GDEC 2011 - The Anne Beadell & Beyond (or as big a dose of culture shock as you can suffer!)

Monday, Apr 11, 2011 at 04:25


10th April, 2011
Anne Beadell Hwy SA

Ok I must confess I’m a xerophile, someone who thrives in a desert environment yet even by my dry and dusty standards, it was hard for me to reconcile that in 48 hours I have swapped the glacial valleys of New Zealand’s south island for the dry, arid plains of the South Australian outback. Yet here I sit on the same vast plains that John McDouall Stuart struggled across 150 years ago and where often the nearest tree is still not visible passed the horizon. I’m sitting by a fire, the wind is sighing through the mulga and apart from the vicious little black mozzies that are keen on stealing a pint of blood from me, I’m loving it!

Our day began as so many have in our travelling to this part of the world, at the Port Augusta Big Four van park. Al and I had gotten in about 9.00 p.m. and grabbed an ensuite unit.John and Suzette were still on the road having had some last minute pump issues on the Ulty and wouldn’t arrive till much later. While the cloud above us was grey, it didn’t seem to extend to the north, our direction of travel. This was a good thing. There was some last minute supplies to be grabbed and we were off on the road northwards about 9ish. The banter across the UHF was comforting and all that was missing were the dulcit tones of our absent GDEC comrades. We decided in their absence that as 60% of the GDEC crew were present, this trip would be given official GDEC status.

Thundering north, we decided on a stop to stretch the legs and fit the nose bag at the Glendambo Road House. While here we encountered a convoy of the most heavily overloaded 4x4’s I’d ever seen and coming from me, that’s saying something! These vehicles had so much gear hanging of them as to be gaudy. We couldn’t help but wonder just where they were headed with such a load on. One particular hundred series had a dual rear wheel carrier fitted. Sticking out behind the two wheels were a further two jerry cans, one on each side. Together with the back fully loaded and the roof rack from hell, the vehicle was all but scraping it’s arse on the ground. Jaydub and I could only wonder what state the rear spring tower supports would be in after some rough stuff. A Hilux dual cab with what looked like a circus tent packed on the rear. Talking to one of them, they were apparently off to the God. Ten vehicles full of gung ho weekend warriors overloaded to the bleep house, I’m glad I’m not leading that lot.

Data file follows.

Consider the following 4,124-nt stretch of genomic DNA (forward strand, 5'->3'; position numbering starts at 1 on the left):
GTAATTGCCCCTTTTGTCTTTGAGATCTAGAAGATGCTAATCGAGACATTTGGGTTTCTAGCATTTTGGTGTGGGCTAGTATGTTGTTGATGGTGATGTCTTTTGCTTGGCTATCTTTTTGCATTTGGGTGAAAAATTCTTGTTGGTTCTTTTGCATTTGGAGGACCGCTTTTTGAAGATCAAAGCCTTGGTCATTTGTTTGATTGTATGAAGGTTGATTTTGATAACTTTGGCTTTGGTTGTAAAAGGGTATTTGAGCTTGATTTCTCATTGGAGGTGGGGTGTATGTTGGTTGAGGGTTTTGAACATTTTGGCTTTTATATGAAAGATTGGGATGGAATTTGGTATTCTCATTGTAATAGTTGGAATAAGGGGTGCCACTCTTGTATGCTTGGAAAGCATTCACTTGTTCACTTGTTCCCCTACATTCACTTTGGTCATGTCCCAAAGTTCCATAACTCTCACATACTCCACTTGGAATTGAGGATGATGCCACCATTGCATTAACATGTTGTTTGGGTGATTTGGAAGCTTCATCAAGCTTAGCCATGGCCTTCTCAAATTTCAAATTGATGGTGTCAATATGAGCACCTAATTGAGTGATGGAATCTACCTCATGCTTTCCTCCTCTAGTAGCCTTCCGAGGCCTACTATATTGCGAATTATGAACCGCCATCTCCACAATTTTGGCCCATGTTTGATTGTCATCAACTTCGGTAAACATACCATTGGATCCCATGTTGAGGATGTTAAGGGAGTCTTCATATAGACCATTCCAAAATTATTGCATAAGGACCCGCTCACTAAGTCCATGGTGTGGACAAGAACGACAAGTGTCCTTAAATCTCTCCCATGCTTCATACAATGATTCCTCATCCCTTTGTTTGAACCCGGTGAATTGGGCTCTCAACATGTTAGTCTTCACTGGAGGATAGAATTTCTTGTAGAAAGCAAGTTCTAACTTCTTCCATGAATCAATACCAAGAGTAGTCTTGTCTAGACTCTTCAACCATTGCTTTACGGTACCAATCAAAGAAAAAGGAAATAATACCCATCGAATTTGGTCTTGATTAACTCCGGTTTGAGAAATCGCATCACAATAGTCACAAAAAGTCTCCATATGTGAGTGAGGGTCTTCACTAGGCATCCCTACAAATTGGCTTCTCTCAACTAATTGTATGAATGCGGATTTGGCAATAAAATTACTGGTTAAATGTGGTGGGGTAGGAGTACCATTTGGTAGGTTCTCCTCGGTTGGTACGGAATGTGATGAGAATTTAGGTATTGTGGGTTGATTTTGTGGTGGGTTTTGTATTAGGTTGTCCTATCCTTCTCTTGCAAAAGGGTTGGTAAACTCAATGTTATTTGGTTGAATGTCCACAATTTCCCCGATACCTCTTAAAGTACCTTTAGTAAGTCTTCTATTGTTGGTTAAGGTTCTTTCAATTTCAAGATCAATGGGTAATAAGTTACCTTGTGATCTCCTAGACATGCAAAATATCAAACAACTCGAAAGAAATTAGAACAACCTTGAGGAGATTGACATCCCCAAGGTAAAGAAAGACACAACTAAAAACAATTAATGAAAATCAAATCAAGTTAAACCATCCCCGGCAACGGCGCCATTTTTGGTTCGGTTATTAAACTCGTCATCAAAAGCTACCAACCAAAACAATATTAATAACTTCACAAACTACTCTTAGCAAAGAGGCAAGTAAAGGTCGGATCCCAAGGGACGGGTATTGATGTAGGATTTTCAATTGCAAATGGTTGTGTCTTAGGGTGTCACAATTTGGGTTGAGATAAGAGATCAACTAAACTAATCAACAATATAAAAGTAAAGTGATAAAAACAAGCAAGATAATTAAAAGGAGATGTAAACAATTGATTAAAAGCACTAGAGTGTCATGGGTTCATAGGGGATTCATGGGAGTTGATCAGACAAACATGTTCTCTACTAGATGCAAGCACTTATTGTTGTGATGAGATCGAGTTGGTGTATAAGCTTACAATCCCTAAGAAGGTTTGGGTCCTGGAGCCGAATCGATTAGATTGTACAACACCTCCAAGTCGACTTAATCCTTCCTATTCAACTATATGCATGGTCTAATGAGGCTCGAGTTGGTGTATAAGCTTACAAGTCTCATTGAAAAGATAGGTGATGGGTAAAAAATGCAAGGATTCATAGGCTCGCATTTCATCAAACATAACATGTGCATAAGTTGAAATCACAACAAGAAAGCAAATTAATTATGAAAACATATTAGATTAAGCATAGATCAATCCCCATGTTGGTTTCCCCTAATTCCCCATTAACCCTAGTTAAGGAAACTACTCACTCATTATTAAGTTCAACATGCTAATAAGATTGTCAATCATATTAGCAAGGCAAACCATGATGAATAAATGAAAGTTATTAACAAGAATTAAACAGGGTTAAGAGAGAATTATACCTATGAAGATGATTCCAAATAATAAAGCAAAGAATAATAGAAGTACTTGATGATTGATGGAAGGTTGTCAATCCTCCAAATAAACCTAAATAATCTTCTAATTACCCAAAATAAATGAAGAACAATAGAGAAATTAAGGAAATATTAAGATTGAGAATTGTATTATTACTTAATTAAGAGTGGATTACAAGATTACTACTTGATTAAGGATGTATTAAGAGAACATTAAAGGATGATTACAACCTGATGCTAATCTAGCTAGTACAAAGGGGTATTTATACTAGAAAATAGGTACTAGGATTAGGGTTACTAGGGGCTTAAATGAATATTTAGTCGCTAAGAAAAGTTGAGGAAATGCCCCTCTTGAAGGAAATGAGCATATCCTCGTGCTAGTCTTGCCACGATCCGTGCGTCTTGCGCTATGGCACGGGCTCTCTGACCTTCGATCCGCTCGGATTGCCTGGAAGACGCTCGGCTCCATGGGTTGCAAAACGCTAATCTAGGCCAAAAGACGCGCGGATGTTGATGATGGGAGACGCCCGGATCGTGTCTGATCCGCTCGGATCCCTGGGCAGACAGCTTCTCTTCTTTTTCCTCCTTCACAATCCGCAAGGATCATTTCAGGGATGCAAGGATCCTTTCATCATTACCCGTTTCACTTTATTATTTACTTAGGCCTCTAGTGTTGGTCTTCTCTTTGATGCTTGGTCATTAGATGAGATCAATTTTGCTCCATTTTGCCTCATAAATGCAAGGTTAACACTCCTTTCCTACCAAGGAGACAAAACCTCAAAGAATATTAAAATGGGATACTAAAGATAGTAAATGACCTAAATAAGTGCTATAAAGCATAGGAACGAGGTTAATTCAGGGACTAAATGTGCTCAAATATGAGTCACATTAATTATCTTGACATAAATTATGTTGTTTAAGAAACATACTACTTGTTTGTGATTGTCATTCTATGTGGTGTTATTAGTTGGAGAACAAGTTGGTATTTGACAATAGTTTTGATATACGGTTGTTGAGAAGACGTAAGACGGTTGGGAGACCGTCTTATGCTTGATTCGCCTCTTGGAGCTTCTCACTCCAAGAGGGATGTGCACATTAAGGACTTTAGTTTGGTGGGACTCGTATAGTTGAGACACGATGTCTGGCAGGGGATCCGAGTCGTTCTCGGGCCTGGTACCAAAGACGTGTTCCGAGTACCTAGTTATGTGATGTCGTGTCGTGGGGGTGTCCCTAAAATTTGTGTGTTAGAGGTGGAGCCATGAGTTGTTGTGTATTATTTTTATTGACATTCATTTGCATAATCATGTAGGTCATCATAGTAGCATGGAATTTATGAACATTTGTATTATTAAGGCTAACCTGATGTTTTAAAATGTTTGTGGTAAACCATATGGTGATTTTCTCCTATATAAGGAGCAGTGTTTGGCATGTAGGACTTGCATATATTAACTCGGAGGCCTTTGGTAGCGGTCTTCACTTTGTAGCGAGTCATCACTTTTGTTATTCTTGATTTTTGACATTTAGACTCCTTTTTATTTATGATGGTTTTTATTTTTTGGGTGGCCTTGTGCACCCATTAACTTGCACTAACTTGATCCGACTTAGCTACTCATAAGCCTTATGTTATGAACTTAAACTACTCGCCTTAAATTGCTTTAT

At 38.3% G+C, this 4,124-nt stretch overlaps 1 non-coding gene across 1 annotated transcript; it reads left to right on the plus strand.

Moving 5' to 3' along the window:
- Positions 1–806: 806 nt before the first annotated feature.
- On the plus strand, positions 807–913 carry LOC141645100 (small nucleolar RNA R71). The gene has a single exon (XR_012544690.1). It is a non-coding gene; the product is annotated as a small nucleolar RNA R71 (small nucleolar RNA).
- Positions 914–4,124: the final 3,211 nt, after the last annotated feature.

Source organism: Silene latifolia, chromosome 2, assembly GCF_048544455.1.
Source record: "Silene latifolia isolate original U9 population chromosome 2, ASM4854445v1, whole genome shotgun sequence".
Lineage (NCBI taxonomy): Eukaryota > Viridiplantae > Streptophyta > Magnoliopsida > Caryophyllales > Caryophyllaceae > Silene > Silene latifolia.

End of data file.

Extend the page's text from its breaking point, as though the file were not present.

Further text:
We had a hamburger in the restaurant and after a minor milkshake mix-up, headed back out to the car park. A couple with a caravan who had parked next toour cars, Cliff and Lou (ise) indicated they had an issue with the wheels on their caravan. On the left hand side, one of the wheel studs had broken and on the remaining 5, the wheel nuts had managed to work themselves loose allowing the wheel rim to move and eat into the studs. Talk about lucky as I reckon they'd have only made it another few kilometres along the road before the remaining studs snapped through. The rim was now stuffed as well. They were so lucky. Jaydub organised to check out a few things in Coober Pedy for them and get back to allow an informed choice as to whether to head north or south for repairs.

Hitting the road we had an uneventful trip north for the remaining 280km to Coober Pedy. Our stop in Coober conprised fuel, a few enquiries & water at the rip-off pump before heading out of town to the Mabel Creek turnoff. The first 30 kilometres was well graded and in great condition. It was fantastic to have the feel of the gravel road under the tyres again. The Tojo ate it up enthusiastically. In no time we were at Mabel Creek and the Tallaringa Track turnoff. The sun was getting lower and spying a stand of trees in the distance I headed for them as a potential camp spot.Camp was a quick affair with a great fire. Globalstar came to the rescue of John who had forgotten to activate his satphone prior to leaving home and he now had to ring his provider. At 7.03 p.m. the space station flew overhead giving us a brilliant glimpse between the clouds every now and then.

For the boys, dinner was snags with fire roasted vegies. Suzette whipped up a stir fry for she and john with Outback Al skirting the pack for leftovers. It was a great night by the fire and a toast to the start of another GDEC adventure.

Seraphile: "a person with an affinity for arid places"

''We knew from the experience of well-known travelers that the
trip would doubtless be attended with much hardship.''
Richard Maurice - 1903
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